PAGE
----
NPR logo Stories Of Health Care Horrors Produce Happy Endings For A Few


Stories Of Health Care Horrors Produce Happy Endings For A Few

The story of a pregnant immigrant whose ultrasound bills cost her family its food budget and a graduate student who couldn't afford a blood test for his sinus infection are the winners of a novel essay contest that aims to raise awareness of doctors and medical students about the costs of care.

Let me tell you a story about health costs. hide caption

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Let me tell you a story about health costs.

These stories "are powerful just for the sheer volume of unrecognized misery alone,” said Boston surgeon and New Yorker writer Dr. Atul Gawande, one of the judges of the contest sponsored by the group Costs of Care. The other judges included former Massachusetts Gov. and Democratic presidential candidate Michael Dukakis, and Michael Leavitt, former Utah Governor and Secretary of Health and Human Services under President George W. Bush.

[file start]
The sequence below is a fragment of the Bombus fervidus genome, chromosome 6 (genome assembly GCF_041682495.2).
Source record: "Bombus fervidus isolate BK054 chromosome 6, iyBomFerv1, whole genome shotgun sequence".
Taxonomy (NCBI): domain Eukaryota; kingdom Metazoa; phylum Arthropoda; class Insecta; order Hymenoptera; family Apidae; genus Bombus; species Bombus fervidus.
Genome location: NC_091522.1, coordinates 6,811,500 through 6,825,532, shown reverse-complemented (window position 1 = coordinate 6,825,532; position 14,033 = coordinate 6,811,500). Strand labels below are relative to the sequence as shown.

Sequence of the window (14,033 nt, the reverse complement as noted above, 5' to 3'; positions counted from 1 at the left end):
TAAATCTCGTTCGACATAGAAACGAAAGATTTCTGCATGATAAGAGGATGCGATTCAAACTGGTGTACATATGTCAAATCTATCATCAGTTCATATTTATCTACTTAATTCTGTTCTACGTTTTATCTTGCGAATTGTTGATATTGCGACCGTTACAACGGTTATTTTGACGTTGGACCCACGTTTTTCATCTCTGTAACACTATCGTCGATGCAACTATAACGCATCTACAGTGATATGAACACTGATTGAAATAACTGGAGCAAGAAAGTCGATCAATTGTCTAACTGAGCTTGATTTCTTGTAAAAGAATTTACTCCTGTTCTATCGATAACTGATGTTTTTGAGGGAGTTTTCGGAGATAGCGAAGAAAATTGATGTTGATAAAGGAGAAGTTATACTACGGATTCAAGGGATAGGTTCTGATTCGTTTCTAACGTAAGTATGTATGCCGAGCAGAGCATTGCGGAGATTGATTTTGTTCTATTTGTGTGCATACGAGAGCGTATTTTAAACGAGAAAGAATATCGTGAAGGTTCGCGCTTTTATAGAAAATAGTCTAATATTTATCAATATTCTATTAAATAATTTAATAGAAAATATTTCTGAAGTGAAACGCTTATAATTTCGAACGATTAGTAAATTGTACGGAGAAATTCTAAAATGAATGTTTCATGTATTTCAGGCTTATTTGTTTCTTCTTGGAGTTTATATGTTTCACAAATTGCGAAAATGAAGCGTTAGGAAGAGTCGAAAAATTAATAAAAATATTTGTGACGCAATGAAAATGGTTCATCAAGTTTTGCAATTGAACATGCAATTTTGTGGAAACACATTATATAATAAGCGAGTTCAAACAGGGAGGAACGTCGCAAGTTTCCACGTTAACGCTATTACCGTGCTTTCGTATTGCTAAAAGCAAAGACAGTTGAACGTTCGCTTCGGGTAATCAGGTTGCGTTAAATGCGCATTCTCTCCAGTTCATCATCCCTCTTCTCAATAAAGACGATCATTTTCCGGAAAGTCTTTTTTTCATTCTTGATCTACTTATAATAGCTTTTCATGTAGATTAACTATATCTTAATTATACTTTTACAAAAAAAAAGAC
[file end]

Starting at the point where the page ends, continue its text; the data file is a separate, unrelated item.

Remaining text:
The contest received more than 100 entries from around the country, and chose winners in each of two categories, from patients and clinicians. Both winning stories, interestingly, were about people who had health insurance, but still struggled to pay their medical bills.

The clinician winner of the $1,000 prize was Tarcia Edmunds-Jehu, a Boston nurse-midwife, whose essay described her patient’s struggle to pay off $1,400 in ultrasound bills not covered by her health plan.

The patient winner was Brad Wright, a graduate student from Durham, N.C. His essay describes in vivid detail his ultimately unsuccessful effort to get his sinus infection treated while remaining within his health plan’s network.

Other finalists, wrote Neel Shah, a physician and Harvard Kennedy School of Government graduate who founded the organization and the contest, included stories about an $11,000 bill for indigestion, a $10,000 bill for pre-approved surgery, and a $1,000 bill for birth control.

Starting in January, the group will publish a new story on its blog each week about the lack of price transparency in the health care system.